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Prostate screen: blood test rates best.

Prostate screen: Blood test rates best

Men with prostate cancer face some grim statistics. About 30,000 die from this disease in the United States each year, in part because 70 percent of all cases go undertected until the malignancy has spread beyond the prostate gland.

A simple blood test -- already used in prostate cancer patients to track their response to chemotherapy -- now offers the best hope yet for early diagnosis, report William J. Catalona and his co-workers at Washington University School of Medicine in St. Louis.

Physicians today diagnose prostate cancer in a two-step process that involves checking for an enlarged prostate gland -- traditionally by palpating the gland from inside the rectum -- and then analyzing prostate cells removed from patients found to have an enlarged gland. Not only do many men avoid the uncomfortable rectal exam; the manual probing is also a very subjective procedure whose usefulness depends on the skill of the physician.

Catalona's group tried another approach: measuring blood levels of prostate-specific antigen (PSA), a protein produced exclusively by the prostate gland and present at elevated levels in men with prostate cancer and other prostate diseases. In the April 25 NEW ENGLAND JOURNAL OF MEDICINE, the researchers describe a study of more than 1,600 men aged 50 and older. The PSA test, they report, correctly identified 30 percent more prostate cancer cases than did rectal exams and uncovered 40 percent more cases than did an ultra-sound scope, a new device used by some urologists to examine the gland visually. The authors have since screened more than 7,000 additional men, and the percentages reported in the paper "have help up really well," Catalona told SCIENCE NEWS.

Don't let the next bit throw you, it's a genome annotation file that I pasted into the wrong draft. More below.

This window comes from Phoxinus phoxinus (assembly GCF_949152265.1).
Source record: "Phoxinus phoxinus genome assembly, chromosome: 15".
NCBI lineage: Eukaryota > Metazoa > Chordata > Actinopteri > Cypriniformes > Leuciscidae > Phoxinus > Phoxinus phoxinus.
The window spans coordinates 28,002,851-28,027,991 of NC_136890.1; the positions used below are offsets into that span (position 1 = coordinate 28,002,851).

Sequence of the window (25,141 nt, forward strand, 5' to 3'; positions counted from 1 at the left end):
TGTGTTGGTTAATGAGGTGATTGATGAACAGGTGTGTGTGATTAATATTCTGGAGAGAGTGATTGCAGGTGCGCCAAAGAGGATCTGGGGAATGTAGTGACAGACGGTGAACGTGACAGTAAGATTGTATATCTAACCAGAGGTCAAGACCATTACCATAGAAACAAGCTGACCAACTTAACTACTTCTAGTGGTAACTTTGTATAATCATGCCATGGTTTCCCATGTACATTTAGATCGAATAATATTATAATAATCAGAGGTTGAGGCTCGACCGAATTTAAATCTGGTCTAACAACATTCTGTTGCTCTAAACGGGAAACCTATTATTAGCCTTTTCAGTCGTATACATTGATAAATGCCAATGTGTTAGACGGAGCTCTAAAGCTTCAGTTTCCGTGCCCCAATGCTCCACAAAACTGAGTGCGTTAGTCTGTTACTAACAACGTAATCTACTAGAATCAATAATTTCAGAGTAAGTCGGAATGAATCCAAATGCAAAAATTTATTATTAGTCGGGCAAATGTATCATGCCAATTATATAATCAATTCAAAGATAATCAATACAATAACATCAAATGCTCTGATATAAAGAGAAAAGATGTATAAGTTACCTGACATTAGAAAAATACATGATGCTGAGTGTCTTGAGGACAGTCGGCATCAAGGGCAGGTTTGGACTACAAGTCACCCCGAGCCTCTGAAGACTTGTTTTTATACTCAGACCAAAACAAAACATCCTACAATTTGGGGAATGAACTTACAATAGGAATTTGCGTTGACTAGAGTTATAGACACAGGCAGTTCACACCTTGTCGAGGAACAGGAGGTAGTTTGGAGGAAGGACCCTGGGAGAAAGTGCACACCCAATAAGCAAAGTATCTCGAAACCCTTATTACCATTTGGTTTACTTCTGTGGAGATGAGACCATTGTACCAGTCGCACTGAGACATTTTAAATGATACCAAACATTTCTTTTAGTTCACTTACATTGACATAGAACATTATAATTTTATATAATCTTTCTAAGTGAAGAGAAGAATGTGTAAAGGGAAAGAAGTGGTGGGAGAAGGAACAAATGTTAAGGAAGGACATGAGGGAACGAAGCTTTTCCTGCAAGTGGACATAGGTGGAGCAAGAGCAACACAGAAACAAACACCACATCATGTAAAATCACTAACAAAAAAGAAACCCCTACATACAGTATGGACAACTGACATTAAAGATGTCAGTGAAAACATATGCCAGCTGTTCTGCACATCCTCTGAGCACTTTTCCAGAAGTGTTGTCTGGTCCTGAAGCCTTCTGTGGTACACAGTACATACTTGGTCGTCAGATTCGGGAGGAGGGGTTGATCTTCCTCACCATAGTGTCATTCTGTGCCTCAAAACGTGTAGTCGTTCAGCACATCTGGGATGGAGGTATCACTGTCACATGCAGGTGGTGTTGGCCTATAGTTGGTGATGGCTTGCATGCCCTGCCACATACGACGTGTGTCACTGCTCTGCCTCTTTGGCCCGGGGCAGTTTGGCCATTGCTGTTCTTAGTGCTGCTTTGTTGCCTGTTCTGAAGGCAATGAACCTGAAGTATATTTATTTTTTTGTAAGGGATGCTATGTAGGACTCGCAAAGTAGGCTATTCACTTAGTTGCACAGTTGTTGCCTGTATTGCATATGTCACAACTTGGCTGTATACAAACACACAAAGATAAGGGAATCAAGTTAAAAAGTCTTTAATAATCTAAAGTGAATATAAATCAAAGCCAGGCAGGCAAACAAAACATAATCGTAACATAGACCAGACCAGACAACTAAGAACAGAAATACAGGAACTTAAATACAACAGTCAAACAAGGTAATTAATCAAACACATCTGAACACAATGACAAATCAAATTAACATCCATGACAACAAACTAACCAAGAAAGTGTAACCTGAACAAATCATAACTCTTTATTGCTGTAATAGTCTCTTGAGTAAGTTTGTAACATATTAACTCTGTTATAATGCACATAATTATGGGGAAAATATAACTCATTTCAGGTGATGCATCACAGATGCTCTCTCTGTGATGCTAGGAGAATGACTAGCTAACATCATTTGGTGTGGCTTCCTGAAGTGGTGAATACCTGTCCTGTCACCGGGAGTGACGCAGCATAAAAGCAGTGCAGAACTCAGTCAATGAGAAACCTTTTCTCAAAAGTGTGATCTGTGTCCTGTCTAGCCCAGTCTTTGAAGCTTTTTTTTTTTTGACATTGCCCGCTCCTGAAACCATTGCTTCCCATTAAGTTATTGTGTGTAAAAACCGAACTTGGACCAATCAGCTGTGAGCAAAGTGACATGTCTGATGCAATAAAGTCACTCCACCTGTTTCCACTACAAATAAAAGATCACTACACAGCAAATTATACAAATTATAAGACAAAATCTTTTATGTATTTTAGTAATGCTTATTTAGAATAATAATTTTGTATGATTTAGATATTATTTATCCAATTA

His team also reports that the blood test yielded fewer false-positives than either of the other two screening methods, meaning that fewer men with high PSA levels turned out not to have cancer when their prostate cells were biopsied. The lowest error rate emerged from a combination of the PSA screen and traditional rectal exam.

"The rectal exam [alone] is not really as accurate as physicians thought it was," Catalona says. Pairing rectal examination with the PSA screen "has the potential to dramatically improve the detection of prostate cancer."

Scientists don't know yet whether earlier detection would improve survival rates for prostate cancer patients as it does forwomen with breast cancer, cautions Martin I. Resnick of University Hospitals of Cleveland. Many men who develop prostate cancer in their 70s or 80s will die from other causes, he notes. Resnick questions whether more sensitive screening and earlier intervention would truly benefit these men, especially since 25 percent of prostate cancer patients treated by surgery or chemotherapy become impotent and up to 10 percent become incontinent.

Next January, the National Cancer Institute will launch a 16-year study to determine the extent to which quarterly screening for prostate cancer could reduce death rates from the disease, says John K. Gohagan, who will lead the $60 million project.
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Title Annotation:best test for early diagnosis of prostate cancer
Author:Walker, Tim
Publication:Science News
Date:Apr 27, 1991
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